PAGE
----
Slides - Crest

Learning from Hamming
Why the Big Problems Matter
Peter J Bentley
Google: “you and your research hamming”
Richard Hamming
Hamming distance
Hamming code
Hamming matrix
Hamming window
Hamming bound
Richard Hamming: you and your research
I saw Feynman up close. I saw Fermi and Teller. I saw
Oppenheimer. I saw Hans Bethe: he was my boss. I saw
quite a few very capable people. I shared an office for a while
with Shannon.
I became very interested in the difference between those who
do and those who might have done.
One of the characteristics of successful scientists is having
courage. Once you get your courage up and believe that you
can do important problems, then you can. If you think you
can't, almost surely you are not going to.
Richard Hamming: you and your research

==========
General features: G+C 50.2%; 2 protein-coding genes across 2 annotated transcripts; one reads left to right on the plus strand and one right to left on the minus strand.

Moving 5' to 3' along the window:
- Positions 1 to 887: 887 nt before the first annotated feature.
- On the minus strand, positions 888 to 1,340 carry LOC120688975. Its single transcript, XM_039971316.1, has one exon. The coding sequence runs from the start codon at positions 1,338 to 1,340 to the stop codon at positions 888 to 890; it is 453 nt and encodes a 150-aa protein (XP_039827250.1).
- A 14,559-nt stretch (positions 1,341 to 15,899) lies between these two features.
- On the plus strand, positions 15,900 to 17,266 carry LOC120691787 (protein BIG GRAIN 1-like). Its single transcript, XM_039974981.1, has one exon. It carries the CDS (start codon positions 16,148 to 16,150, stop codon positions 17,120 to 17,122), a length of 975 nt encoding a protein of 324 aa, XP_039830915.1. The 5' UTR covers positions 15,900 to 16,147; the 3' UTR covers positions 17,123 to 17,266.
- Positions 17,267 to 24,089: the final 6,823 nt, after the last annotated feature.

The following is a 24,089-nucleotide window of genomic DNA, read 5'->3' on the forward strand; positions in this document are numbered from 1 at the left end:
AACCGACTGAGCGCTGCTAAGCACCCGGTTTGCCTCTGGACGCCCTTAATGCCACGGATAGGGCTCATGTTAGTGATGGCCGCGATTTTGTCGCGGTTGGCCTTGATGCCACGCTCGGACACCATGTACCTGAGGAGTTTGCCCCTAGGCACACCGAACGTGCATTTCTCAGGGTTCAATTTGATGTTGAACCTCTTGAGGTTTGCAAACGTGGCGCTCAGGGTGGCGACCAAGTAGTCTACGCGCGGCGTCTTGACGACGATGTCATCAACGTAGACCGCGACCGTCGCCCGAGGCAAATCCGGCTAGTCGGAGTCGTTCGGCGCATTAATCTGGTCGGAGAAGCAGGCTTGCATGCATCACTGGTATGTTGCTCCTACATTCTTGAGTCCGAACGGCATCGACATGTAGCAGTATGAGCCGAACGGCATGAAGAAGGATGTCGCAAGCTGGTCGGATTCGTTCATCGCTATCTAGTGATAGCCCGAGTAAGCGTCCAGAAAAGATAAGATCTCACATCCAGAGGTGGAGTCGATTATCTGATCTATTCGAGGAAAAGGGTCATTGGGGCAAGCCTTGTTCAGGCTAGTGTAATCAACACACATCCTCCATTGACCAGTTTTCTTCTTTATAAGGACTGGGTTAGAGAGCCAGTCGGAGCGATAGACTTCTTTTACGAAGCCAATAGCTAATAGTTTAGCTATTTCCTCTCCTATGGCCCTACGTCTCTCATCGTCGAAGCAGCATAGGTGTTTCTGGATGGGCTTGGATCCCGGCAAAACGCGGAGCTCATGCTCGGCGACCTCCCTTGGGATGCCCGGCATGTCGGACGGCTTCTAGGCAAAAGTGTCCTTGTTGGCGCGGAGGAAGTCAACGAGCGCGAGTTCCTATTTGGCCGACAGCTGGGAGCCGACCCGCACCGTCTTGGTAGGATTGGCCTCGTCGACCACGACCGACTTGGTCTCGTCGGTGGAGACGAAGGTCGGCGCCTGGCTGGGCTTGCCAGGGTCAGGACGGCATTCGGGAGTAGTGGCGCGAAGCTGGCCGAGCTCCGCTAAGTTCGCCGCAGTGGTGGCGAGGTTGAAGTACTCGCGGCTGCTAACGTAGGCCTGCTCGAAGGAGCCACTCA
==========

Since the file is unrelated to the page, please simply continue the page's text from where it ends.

I went over and said, ``Do you mind if I join you?'' They can't
say no, so I started eating with them for a while.
I started asking, ``What are the important problems of your
And after a week or so, ``What important problems are you
working on?’’
And after some more time I came in one day and said, ``If
what you are doing is not important, and if you don't think it is
going to lead to something important, why are you working on
I wasn't welcomed after that; I had to find somebody else to
eat with!
Search Based Software Engineering
• ``What are the important problems of your field?’’
Search Based Software Engineering
“SBSE could become a coherent field of activity that combines
the expertise and skills of the Metaheuristic Search community
with those of the Software Engineering community.”
“Open problems: Stopping Criteria, Landscape Visualisation,